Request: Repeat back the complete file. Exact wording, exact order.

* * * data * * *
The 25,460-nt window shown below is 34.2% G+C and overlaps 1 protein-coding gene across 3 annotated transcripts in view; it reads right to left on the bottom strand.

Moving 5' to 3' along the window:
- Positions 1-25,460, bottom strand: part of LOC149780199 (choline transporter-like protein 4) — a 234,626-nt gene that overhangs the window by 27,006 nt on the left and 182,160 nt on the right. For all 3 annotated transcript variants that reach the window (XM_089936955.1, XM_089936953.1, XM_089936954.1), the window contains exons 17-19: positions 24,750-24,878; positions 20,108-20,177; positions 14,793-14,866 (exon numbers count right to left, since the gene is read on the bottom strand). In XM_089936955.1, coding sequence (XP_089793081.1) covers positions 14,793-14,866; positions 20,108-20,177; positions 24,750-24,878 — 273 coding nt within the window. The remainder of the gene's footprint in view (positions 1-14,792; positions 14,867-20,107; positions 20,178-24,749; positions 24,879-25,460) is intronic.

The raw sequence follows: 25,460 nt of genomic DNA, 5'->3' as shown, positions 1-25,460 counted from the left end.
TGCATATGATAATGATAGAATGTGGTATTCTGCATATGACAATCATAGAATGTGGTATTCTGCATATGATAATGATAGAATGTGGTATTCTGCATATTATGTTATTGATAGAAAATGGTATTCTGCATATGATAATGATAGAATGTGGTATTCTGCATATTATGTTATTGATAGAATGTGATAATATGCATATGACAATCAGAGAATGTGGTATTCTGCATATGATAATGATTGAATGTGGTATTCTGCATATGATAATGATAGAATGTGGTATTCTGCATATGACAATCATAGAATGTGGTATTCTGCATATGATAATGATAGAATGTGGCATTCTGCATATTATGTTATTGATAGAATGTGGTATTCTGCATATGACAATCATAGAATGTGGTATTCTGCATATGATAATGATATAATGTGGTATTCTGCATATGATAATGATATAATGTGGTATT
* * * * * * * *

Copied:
The 25,460-nt window shown below is 34.2% G+C and overlaps 1 protein-coding gene across 3 annotated transcripts in view; it reads right to left on the bottom strand.

Moving 5' to 3' along the window:
- Positions 1-25,460, bottom strand: part of LOC149780199 (choline transporter-like protein 4) — a 234,626-nt gene that overhangs the window by 27,006 nt on the left and 182,160 nt on the right. For all 3 annotated transcript variants that reach the window (XM_089936955.1, XM_089936953.1, XM_089936954.1), the window contains exons 17-19: positions 24,750-24,878; positions 20,108-20,177; positions 14,793-14,866 (exon numbers count right to left, since the gene is read on the bottom strand). In XM_089936955.1, coding sequence (XP_089793081.1) covers positions 14,793-14,866; positions 20,108-20,177; positions 24,750-24,878 — 273 coding nt within the window. The remainder of the gene's footprint in view (positions 1-14,792; positions 14,867-20,107; positions 20,178-24,749; positions 24,879-25,460) is intronic.

The raw sequence follows: 25,460 nt of genomic DNA, 5'->3' as shown, positions 1-25,460 counted from the left end.
TGCATATGATAATGATAGAATGTGGTATTCTGCATATGACAATCATAGAATGTGGTATTCTGCATATGATAATGATAGAATGTGGTATTCTGCATATTATGTTATTGATAGAAAATGGTATTCTGCATATGATAATGATAGAATGTGGTATTCTGCATATTATGTTATTGATAGAATGTGATAATATGCATATGACAATCAGAGAATGTGGTATTCTGCATATGATAATGATTGAATGTGGTATTCTGCATATGATAATGATAGAATGTGGTATTCTGCATATGACAATCATAGAATGTGGTATTCTGCATATGATAATGATAGAATGTGGCATTCTGCATATTATGTTATTGATAGAATGTGGTATTCTGCATATGACAATCATAGAATGTGGTATTCTGCATATGATAATGATATAATGTGGTATTCTGCATATGATAATGATATAATGTGGTATT